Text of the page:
JOHNSTOWN - The Altoona Housing Authority is denying that it discriminated against a black female tenant more than three years ago when it initiated an eviction proceeding under its "One Strike Policy" that, it is charged by the federal government, denied her a due process hearing.
The authority will file an answer in the next few weeks to the charges that it handled eviction cases differently for several white residents than it did for the black tenant, authority attorney David P. Andrews said.
"The position of the authority is that it has complied with all applicable federal laws and regulations," he said.
The former tenant named in the lawsuit is Freda Neely, a retired special education teacher from New York City, who resides with her son and grandson in Altoona.
Neely moved from New York City because of health concerns and as a way to get away from the fast-paced city life, according to the lawsuit filed in U.S. District Court. She also felt it would give her son and grandson a "calmer atmosphere than what is offered in a major city."
The federal government claims the authority violated the federal Fair Housing Act and has asked the court to stop the Housing Authority from discriminating against individuals because of race. It also asks that steps be taken to prevent a recurrence of Neely's case and suggests that money damages may be appropriate.
Neely's problems began on Aug. 19, 2009, according to the lawsuit.
Neely became embroiled in a verbal argument with a male neighbor after approaching him and stating she wanted to talk to his girlfriend. She claimed the girlfriend was spreading false rumors about her.
City police issued Neely a citation for disorderly conduct, a summary charge that was eventually overturned on appeal to the Blair County Court of Common Pleas.
The authority exercised its "One Strike Policy" in seeking Neely's eviction from her Fairview Hills apartment, the government claims.
Under the policy, a public housing authority, at its discretion, may forego a grievance hearing if there is "any criminal activity that threatens the health, safety, or right to peaceful enjoyment of the premises of other residents or employees of the public housing authority," it was stated.
The government then cited four instances in which white tenants, their families or boyfriends, caused disturbances. In each case, the authority did not invoke the policy in handling the situations, although eviction proceedings occurred in some of the cases.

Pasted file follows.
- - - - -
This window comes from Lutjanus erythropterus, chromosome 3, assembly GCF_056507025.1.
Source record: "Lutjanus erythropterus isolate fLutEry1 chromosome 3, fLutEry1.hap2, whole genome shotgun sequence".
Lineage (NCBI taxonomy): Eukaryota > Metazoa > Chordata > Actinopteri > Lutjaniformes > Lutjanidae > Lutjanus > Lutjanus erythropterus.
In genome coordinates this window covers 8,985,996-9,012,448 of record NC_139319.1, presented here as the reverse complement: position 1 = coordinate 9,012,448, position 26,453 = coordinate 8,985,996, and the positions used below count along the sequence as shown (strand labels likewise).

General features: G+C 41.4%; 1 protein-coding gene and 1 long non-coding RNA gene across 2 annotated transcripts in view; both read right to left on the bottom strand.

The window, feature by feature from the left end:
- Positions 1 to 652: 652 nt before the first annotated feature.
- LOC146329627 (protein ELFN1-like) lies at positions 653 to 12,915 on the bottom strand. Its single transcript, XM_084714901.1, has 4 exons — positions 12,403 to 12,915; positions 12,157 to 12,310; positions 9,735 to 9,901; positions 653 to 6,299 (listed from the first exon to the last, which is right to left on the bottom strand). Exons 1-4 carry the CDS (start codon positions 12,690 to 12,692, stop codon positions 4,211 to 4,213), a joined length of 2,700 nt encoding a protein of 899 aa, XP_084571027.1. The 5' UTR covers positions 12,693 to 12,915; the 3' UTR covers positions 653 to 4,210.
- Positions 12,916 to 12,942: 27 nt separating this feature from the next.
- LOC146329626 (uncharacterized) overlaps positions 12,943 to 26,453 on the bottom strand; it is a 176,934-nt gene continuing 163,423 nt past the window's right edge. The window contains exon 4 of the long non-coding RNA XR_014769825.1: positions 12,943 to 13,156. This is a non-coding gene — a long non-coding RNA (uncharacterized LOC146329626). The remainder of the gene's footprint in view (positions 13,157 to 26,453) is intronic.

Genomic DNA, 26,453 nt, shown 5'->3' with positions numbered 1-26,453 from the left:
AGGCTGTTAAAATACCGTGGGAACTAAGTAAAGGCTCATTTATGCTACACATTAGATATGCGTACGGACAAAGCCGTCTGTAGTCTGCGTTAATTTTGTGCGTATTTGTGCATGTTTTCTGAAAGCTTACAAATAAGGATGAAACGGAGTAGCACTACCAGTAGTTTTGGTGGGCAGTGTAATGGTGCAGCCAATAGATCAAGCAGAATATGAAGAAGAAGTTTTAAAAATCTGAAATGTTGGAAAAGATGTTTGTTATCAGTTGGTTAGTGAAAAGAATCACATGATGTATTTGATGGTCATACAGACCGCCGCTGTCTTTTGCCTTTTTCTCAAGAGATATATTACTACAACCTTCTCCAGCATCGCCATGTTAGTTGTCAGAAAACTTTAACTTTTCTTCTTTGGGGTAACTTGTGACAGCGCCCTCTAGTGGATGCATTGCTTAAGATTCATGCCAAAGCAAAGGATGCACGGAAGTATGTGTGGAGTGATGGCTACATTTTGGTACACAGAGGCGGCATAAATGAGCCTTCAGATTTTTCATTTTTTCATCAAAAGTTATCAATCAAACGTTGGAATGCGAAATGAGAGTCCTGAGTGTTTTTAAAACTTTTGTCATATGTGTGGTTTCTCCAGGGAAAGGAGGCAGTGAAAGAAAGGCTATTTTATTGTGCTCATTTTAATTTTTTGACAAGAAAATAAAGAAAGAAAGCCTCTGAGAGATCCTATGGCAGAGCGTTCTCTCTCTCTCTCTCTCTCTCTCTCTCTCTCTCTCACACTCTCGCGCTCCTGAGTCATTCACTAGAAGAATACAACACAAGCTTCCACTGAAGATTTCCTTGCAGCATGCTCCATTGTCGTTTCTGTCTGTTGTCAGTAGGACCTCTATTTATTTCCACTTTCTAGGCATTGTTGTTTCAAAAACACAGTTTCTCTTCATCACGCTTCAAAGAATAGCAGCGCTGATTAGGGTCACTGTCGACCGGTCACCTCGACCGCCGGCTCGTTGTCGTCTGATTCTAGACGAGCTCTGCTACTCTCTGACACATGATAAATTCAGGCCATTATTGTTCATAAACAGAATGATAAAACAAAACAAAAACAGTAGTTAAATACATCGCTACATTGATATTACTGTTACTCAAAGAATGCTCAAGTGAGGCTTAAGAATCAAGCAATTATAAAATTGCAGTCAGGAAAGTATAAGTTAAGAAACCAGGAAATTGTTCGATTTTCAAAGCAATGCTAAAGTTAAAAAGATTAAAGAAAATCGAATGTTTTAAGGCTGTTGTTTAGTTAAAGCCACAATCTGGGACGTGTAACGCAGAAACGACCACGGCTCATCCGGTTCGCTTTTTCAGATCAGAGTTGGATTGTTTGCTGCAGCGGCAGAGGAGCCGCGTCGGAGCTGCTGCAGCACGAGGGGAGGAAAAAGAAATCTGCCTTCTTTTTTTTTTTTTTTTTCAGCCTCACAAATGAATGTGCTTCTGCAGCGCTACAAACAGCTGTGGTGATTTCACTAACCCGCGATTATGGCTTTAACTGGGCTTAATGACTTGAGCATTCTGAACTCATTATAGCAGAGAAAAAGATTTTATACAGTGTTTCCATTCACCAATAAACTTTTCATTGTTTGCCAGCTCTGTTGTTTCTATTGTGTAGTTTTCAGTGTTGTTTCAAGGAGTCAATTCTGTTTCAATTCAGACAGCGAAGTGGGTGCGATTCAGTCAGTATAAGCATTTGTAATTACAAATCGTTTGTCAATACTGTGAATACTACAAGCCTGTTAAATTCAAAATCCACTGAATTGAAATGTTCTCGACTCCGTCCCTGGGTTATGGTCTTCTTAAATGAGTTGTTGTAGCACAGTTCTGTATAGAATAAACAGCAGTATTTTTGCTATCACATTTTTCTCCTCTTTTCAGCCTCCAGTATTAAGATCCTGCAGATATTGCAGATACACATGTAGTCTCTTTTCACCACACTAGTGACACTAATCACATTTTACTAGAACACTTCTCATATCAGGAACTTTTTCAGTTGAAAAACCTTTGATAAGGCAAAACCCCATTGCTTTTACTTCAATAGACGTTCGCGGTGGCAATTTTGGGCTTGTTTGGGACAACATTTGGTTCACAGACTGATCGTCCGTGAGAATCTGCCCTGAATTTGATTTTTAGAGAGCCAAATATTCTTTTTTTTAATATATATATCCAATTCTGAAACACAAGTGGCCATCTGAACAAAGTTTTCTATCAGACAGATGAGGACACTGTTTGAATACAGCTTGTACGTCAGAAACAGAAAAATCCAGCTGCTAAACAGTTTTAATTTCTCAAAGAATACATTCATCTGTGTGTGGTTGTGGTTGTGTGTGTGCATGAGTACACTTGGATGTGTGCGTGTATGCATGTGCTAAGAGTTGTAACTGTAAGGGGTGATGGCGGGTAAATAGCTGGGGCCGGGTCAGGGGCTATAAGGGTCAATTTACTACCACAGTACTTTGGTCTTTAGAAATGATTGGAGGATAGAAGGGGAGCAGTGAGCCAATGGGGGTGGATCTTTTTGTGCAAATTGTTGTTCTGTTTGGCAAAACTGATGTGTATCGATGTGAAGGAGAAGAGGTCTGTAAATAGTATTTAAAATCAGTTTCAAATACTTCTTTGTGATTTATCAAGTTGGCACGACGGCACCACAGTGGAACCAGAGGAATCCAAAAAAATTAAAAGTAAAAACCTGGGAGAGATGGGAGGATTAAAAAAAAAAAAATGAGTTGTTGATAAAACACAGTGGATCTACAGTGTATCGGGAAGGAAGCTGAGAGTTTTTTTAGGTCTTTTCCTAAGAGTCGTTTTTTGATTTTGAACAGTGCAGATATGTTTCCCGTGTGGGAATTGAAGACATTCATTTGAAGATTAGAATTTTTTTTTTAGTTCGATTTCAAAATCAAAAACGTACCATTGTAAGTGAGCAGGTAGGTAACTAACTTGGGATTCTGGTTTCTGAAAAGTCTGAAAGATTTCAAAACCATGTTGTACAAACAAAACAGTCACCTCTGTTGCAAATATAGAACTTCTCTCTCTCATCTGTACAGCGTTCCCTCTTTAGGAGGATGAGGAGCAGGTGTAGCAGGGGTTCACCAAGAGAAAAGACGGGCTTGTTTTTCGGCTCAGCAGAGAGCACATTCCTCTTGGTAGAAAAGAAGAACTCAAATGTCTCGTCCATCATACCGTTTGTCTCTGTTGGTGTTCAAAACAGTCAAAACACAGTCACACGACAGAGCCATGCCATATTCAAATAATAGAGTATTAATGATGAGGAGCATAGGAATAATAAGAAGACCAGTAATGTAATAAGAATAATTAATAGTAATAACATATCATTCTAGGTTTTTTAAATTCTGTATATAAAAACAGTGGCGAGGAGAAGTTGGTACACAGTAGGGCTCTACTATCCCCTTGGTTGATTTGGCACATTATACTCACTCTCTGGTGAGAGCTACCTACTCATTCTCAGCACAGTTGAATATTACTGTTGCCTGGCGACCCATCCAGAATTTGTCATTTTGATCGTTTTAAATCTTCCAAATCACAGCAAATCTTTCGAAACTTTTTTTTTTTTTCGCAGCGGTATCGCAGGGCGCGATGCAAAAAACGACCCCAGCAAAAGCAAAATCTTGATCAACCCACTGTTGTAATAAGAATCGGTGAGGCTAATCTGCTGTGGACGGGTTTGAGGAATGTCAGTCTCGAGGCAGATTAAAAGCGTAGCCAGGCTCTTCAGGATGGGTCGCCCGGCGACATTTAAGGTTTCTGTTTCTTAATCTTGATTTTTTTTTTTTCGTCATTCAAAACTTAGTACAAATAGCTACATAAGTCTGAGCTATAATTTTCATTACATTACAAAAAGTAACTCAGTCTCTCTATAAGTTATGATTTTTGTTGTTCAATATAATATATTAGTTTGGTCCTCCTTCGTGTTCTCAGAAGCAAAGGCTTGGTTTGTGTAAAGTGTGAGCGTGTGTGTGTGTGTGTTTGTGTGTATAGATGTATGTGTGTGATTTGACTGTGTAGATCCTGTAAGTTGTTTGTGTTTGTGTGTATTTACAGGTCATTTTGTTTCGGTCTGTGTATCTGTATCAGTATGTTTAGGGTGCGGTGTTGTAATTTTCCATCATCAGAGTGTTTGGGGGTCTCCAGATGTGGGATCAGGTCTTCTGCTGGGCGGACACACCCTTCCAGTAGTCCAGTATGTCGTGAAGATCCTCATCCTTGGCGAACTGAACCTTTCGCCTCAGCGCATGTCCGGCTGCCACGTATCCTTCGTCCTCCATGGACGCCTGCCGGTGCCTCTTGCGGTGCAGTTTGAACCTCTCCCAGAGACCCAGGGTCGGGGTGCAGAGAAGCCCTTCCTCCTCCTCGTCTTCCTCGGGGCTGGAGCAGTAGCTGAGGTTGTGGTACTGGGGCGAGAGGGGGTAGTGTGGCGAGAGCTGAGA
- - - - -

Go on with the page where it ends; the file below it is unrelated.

The authority did not use the policy against a person referred to as "Tenant A," despite several instances in which she was intoxicated and screaming outside her apartment. She pleaded guilty to public drunkenness and disorderly conduct.
The One Strike Policy was not invoked and no eviction was sought involving "Tenant B," whose son tried to choke the child of another tenant. Tenant B, her boyfriend and brother then allegedly threatened the young victim's parents. Police issued no citations in the case.
Similar situations occurred with Tenants C and D, the government said.
Neely and the authority agreed to a consent order on May 12, 2011, in which she agreed to vacate her Fairview Hills home.
Neely was under the impression that the Housing Authority would provide her with a Section 8 voucher, allowing her to rent an approved dwelling, but that was not part of the consent order, the lawsuit stated.
Because of the eviction, Neely is not eligible for a voucher.
The authority is also the defendant in a lawsuit that began two years ago when it attempted to cut off Section 8 vouchers for two city families - Ashley Thompson, and Deborah and David Sills - because they allegedly allowed unauthorized individuals to stay in their homes.
The families challenged the due process hearings that they received, noting that their cases were unfairly resolved based on facts that were not presented during the hearings.
That lawsuit is stalled as U.S. District Court Judge Kim Gibson attempts to determine if the case should become a class action lawsuit involving many more former authority clients than just the two local families.
Mirror Staff Writer Phil Ray is at 946-7468.